Setting clear and measurable property marketing objectives provides focus for the project team and highlights areas where the team can assist marketing to achieve these results. Consider setting monthly, quarterly and life of project objectives.

  • Projected leads and conversion rates
  • Projected leads for each market segment
  • Projected referral and loyalty leads and sales
  • Projected cost per lead and sales
  • Projected leads and sales through each channel and campaign type.

4. Lead generation

Successful lead generation strategies have a clear understanding of:

  • Problems buyers are trying to solve i.e. Location, product, price and lifestyle
  • Channels buyers use to search and engage with
  • Buyer’s influencers i.e. Family and friends
  • Expected number of leads from campaign and maintenance periods.

Marketing a project launch

Break a project launch into 3 simple phases:

  • Pre-launch – Expression of interest
  • Launch – Go to market
  • Post launch – Ongoing campaign and maintenance periods.

Set lead targets, time frames and key activities for each phase.

  • What key activities are needed to attract both primary and secondary markets?
  • What brand, location, lifestyle and retail messages will resonate with each market segment?
  • What information can be supplied to support purchase triggers and counteract purchase barriers?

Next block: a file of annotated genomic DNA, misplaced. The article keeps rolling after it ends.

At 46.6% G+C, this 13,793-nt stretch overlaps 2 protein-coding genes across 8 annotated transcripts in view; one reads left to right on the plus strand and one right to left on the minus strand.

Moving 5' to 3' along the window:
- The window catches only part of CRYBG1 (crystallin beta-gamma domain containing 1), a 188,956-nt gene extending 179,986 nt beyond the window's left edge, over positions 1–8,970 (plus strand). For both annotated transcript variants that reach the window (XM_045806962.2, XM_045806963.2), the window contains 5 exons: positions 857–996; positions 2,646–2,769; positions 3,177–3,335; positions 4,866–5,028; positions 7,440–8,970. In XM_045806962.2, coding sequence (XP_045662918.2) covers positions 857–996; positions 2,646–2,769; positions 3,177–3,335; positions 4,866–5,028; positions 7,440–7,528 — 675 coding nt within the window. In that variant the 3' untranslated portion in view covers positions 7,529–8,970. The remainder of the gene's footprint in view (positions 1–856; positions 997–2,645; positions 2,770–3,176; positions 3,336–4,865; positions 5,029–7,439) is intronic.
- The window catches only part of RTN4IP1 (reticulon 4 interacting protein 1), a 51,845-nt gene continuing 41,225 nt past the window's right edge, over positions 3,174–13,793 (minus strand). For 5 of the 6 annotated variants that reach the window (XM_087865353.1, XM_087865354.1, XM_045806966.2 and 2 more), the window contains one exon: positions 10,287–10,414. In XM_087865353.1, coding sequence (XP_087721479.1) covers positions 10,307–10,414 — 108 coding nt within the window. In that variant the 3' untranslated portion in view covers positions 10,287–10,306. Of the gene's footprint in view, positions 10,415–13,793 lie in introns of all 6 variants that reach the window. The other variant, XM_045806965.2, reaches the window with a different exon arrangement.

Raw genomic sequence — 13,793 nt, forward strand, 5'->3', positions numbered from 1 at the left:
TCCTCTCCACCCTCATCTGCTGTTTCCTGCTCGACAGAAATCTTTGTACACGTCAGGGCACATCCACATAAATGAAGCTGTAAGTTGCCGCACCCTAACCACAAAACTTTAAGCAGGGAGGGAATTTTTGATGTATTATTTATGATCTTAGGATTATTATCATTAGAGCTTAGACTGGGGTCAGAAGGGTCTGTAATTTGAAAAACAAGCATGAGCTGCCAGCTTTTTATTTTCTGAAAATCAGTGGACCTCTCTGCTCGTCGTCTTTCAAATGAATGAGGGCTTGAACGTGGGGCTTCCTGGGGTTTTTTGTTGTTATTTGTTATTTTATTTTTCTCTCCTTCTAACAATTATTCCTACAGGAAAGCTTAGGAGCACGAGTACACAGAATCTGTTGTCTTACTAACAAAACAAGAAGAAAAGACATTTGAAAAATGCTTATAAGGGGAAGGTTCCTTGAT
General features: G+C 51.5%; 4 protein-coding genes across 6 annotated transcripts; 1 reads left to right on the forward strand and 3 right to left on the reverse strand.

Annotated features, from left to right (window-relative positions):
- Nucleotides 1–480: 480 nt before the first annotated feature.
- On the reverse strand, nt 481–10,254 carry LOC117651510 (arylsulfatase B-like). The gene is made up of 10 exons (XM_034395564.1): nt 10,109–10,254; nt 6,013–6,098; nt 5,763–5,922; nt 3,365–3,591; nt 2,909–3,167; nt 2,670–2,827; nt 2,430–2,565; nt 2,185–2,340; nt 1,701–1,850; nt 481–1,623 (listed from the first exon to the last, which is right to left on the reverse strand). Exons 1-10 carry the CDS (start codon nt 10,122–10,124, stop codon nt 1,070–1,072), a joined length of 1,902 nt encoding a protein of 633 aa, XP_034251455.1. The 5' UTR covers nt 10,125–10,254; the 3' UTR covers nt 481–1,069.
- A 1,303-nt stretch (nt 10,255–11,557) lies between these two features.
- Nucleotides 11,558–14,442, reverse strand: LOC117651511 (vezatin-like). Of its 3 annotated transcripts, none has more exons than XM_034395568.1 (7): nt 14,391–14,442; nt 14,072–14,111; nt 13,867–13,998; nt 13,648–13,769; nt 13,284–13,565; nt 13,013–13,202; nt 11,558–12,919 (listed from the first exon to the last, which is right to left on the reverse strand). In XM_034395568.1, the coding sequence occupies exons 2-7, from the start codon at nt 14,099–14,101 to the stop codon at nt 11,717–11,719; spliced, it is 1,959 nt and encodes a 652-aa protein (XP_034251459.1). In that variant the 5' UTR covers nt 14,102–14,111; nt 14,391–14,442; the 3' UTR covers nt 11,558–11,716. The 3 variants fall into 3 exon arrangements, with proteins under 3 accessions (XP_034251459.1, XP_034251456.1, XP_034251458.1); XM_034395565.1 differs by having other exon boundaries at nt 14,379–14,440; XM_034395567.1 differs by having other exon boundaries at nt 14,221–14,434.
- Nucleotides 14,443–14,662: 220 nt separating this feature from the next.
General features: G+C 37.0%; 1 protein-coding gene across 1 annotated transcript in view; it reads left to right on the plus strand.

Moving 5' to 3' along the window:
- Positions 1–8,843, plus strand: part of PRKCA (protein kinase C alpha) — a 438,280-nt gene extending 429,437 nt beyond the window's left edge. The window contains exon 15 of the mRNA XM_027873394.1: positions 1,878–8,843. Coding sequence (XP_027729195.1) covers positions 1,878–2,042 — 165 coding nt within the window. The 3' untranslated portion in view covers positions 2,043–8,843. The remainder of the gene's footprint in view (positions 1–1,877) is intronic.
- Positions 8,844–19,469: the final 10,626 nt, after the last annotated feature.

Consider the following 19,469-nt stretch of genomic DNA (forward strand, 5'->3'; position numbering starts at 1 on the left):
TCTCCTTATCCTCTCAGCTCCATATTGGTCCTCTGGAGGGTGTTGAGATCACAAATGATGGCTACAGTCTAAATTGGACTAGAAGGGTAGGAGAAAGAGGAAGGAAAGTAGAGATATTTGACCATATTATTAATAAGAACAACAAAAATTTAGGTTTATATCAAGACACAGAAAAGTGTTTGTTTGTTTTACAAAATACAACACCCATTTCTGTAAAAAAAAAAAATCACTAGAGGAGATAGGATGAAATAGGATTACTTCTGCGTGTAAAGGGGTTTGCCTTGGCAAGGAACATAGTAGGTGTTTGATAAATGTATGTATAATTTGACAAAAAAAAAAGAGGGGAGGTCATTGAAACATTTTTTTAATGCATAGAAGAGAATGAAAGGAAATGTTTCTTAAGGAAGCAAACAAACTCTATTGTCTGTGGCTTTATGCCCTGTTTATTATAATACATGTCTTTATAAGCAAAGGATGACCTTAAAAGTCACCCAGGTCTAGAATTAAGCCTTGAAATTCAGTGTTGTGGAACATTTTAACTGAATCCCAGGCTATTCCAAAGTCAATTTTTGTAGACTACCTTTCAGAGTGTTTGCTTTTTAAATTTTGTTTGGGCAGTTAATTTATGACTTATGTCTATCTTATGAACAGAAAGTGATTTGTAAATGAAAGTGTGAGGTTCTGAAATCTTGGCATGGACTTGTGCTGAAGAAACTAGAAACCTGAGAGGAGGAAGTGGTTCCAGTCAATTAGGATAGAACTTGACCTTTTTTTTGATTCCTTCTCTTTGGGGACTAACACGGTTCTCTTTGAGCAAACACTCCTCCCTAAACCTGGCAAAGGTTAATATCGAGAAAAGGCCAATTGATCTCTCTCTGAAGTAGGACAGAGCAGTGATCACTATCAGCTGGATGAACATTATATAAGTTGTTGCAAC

Marketing channels for property projects

Projects will have multiple buyer profiles living in diverse locations and who search and consume information differently. Tailor marketing channels and messaging to these profiles. Remember, one approach does not fit all.

Use a combination of bought and owned channels to communicate brand, retail and lifestyle messaging and make it relevant for earned media type channels to distribute.

  • Bought media – Print, digital, radio, television and signage
  • Owned media – Websites, email, CRM, blogs and social networks
  • Earned media – PR and social media.

Have a clear understanding of the primary and secondary enquiry sources. Tailor budgets and strategies around these insights and continue optimising.

Tracking and measuring leads

Analytics and marketing automation CRM plug-ins can track and rank leads created through digital campaigns.

The use of multiple phone numbers, email addresses and URLs can be effective in tracking leads from traditional channels such as project signage or advertising.

5. Lead qualifying and nurturing to ensure a successful property marketing plan

Maximise return on investment with database strategies targeted to each market segment.

A great way to start is by facilitating a customer journey workshop with the project team and map out the purchasing journey for each buyer profile:

  • What problems are buyers solving throughout the purchase journey?
  • What purchase triggers do they have and what can support these triggers?
  • What purchase barriers do they have and what can help overcome these issues?
  • How do buyers want to receive brand, retail and campaign communications and when?